Can White People Say the N-Word?

Can White People Say the N-Word? June 13, 2017

I’ve been asked, countless times, why black people can say the n-word and white people can’t. Here’s an answer — from one black person who has thought about this issue, anyway.

When black people say the n-word, it usually means, “White people defined us as ‘n****rs,’ and in spite of that we are still here and defiant.” It’s not used as a word of shame, but as a word of defiance. And a signifier that it’s owned and controlled is that we often take out the hard “r” that originally defined it, and replacing the word with “nigga.”

When white people use it, it is seen — usually by them and black people — as an attempt to restore the marginalizing effects of the stereotype. It brings us back to the dehumanization that enabled slavery, segregation, racist drug enforcement, etc. Which is why it makes so many of us nervous when white people insist upon using it.

So it’s a war. On the black side, to succeed in spite of the stereotype, and on the white side, to keep the stereotype intact.

Here’s why white people shouldn’t use that word:

In my experience, most white people do not fully recognize and respect the struggle black people have borne over 400 years in defiance of that word, and see that legacy as reflecting on black people today. They only love and romanticize the stereotype. They don’t — and perhaps can’t — feel the undercurrent of pain and struggle and dignity, with the raw, razor-sharp intelligent toughness and defiance.

And that’s why most black people don’t want them using it. If you use that word, you should really understand that legacy of defiance and identify with it, down to your bones.

And frankly, I’m not sure you can, in this skin. In fact, most white people I talk to don’t even think that there is really any right for me to identify with that legacy, let alone for them to show a respect for it that extends to black individuals. They are quick to extend to me the poverty-driven crime rate of black individuals, but insist I can’t identify with the legacy of defiant success that people with my skin tone have pioneered for decades. And several, I understand, still use the n-word in a derogatory way behind our backs.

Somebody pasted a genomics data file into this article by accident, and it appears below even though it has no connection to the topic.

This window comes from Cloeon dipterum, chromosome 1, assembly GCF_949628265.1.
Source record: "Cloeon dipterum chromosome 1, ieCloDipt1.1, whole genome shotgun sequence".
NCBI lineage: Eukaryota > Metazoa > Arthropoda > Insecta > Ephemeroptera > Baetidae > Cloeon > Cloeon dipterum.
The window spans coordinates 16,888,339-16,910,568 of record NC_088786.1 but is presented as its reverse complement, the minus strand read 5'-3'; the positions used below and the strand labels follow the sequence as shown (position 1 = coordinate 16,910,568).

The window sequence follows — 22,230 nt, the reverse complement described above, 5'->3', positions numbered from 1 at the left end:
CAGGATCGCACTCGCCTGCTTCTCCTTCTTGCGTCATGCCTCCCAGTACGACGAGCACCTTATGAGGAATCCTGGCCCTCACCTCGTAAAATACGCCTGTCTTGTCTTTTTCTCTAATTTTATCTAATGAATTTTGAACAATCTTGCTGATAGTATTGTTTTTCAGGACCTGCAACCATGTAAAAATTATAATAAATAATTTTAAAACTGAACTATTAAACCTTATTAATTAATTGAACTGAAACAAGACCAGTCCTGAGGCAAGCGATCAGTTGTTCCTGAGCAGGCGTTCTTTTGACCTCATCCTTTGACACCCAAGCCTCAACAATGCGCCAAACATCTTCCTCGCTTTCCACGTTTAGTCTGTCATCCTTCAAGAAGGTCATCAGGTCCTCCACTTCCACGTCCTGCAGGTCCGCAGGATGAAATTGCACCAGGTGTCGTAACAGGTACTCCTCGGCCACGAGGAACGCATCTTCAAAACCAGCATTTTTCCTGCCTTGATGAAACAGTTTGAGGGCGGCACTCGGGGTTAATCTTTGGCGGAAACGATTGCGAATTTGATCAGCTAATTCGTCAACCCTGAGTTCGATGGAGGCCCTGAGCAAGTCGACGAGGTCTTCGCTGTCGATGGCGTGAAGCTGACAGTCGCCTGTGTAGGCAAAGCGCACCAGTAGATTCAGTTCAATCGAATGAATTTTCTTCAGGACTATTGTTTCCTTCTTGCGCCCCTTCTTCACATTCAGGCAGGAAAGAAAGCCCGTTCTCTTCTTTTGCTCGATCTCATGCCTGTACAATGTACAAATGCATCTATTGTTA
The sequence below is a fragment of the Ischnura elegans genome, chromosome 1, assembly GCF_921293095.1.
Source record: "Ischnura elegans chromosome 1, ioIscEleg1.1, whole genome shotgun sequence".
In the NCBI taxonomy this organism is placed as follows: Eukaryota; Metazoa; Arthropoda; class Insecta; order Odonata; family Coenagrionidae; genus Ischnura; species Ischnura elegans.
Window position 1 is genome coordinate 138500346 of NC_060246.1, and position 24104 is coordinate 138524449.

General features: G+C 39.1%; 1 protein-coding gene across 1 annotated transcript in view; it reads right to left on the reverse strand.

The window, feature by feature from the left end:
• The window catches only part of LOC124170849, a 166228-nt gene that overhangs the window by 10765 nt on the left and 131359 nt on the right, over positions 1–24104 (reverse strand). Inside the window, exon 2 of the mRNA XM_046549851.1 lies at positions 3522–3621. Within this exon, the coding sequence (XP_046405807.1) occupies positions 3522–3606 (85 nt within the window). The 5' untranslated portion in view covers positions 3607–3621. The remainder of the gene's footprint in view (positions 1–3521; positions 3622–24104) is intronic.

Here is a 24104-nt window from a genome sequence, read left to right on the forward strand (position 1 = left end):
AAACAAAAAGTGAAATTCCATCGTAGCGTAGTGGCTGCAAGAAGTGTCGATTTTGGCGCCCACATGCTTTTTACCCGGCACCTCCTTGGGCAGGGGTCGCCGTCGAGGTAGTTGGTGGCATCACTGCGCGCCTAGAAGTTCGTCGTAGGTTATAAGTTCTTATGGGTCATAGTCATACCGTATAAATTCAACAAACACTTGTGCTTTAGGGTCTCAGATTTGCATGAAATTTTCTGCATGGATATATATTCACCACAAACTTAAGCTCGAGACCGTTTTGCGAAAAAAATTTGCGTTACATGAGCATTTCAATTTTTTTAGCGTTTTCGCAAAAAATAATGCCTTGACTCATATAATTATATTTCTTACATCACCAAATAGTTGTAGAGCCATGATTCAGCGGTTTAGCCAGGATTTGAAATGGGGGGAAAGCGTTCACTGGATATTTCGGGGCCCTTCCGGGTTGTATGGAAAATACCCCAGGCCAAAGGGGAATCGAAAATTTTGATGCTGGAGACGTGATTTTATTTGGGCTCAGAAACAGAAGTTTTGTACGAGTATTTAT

Here’s the secret: there is no such thing as that stereotype. That stereotype was assigned to dehumanize people who were real, flesh-and-blood human beings. People who knew what they were and defied it. And that solidarity of knowing what it is like to live under that foreign stereotype, and being strong enough to defy it and even to use an identity that is not you…that is a kind of artful innovation that only tends to come about due to the experience of living in this skin here in the United States of America.

I don’t use the word, for personal reasons. But I understand when other black people use it. I feel a bit honored when they use it to refer to me, honestly. Because I get it, I think. I’m part of this same struggle of being black in America.

But if a white person says it — my first thought is that they don’t know what it’s like to be black in America, so they must be using a caricature. So I reject it, because that’s not me, to put it mildly. White America made up the word out of its own insecurities and desires, and thus fulfill that stereotype in its psyche more than Black America ever did — because we did not make up the word, we were forced to accept it and then defied it.

Maybe one day, White America will convince us that it knows the difference. We are not there yet — especially when white individuals who do not share the experience of being black in America are clamoring for the right to say it again. You had it for 400 years, and you messed up at every turn. It’s our turn, now.

Thanks for reading.

PS: I have a Patreon, in case you want to help me keep writing.

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